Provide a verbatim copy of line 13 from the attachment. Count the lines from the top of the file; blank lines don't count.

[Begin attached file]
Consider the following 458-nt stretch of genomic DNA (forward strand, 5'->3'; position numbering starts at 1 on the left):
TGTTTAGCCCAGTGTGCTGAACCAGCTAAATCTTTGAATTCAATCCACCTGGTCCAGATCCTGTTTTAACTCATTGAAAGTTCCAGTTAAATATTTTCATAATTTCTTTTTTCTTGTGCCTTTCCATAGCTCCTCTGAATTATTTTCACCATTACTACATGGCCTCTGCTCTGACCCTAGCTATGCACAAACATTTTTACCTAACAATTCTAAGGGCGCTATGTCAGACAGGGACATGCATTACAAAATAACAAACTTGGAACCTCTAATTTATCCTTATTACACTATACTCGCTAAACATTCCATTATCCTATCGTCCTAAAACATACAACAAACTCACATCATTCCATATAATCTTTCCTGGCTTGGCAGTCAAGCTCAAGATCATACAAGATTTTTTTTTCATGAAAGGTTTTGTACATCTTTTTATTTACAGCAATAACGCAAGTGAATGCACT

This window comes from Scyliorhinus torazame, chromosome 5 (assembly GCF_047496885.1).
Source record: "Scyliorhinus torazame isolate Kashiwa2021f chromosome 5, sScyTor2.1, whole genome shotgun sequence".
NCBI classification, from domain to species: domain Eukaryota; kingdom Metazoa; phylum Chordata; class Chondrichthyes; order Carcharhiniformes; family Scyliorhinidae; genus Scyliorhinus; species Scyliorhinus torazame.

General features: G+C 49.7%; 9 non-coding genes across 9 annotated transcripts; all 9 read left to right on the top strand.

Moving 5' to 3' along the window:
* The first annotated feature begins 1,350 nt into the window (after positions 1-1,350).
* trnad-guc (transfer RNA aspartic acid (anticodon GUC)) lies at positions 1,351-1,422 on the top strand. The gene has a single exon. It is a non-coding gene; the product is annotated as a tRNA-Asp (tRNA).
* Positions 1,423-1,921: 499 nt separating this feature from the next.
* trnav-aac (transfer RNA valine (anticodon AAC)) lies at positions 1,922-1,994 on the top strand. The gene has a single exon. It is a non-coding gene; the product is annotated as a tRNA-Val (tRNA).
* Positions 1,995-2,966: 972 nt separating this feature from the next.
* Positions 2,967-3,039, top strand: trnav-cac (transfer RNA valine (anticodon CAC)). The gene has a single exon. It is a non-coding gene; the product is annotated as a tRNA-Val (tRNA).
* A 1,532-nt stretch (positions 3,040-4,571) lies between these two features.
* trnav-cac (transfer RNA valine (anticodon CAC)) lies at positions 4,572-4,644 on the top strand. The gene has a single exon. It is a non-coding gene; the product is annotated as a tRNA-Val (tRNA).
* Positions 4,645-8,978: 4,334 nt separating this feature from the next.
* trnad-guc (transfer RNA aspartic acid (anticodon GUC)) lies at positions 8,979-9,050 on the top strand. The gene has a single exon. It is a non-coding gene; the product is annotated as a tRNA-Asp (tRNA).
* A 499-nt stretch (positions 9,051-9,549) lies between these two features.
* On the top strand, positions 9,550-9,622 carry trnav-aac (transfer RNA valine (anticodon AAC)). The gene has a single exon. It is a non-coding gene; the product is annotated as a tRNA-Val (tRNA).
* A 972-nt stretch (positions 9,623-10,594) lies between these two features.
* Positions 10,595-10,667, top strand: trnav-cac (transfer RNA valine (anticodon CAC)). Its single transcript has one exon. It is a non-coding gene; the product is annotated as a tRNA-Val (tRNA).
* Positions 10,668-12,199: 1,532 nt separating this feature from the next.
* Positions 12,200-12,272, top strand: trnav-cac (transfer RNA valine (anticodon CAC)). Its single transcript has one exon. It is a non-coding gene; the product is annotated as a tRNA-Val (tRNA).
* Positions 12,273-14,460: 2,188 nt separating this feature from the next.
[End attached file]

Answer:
* Positions 2,967-3,039, top strand: trnav-cac (transfer RNA valine (anticodon CAC)). The gene has a single exon. It is a non-coding gene; the product is annotated as a tRNA-Val (tRNA).